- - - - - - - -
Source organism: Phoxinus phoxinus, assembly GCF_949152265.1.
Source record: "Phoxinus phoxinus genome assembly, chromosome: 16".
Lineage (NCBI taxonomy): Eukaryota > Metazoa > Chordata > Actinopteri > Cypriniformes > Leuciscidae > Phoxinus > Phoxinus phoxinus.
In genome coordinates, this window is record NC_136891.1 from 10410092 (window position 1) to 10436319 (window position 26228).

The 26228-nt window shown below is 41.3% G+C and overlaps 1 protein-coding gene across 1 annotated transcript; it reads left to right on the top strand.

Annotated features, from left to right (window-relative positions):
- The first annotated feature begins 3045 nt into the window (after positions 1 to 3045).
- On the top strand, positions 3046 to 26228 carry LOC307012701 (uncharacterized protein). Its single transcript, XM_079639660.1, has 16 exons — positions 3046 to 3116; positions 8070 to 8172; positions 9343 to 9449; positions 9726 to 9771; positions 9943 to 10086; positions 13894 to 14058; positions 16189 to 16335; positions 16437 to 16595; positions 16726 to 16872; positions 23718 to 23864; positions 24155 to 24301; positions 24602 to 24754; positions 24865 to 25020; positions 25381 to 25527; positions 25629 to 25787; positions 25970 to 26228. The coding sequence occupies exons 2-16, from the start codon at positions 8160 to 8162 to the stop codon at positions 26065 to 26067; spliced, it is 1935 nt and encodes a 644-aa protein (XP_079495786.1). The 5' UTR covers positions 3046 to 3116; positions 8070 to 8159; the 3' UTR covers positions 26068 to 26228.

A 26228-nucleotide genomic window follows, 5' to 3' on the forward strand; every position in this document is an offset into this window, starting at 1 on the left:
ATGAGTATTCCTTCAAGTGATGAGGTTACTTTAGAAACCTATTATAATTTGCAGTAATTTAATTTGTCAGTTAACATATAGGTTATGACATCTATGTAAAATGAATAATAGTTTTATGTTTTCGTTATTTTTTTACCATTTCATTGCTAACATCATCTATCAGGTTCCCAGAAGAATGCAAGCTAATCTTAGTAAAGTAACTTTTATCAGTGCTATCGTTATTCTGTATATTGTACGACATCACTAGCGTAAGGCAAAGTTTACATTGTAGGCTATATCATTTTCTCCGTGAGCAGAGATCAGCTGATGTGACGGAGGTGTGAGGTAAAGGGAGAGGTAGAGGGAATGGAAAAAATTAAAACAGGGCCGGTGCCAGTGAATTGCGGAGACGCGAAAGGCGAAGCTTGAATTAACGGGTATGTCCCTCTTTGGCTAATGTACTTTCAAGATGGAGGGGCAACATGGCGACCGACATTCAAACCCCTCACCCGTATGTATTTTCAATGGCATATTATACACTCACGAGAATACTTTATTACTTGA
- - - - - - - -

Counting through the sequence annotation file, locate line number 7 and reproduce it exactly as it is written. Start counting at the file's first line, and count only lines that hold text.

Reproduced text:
- The first annotated feature begins 3045 nt into the window (after positions 1 to 3045).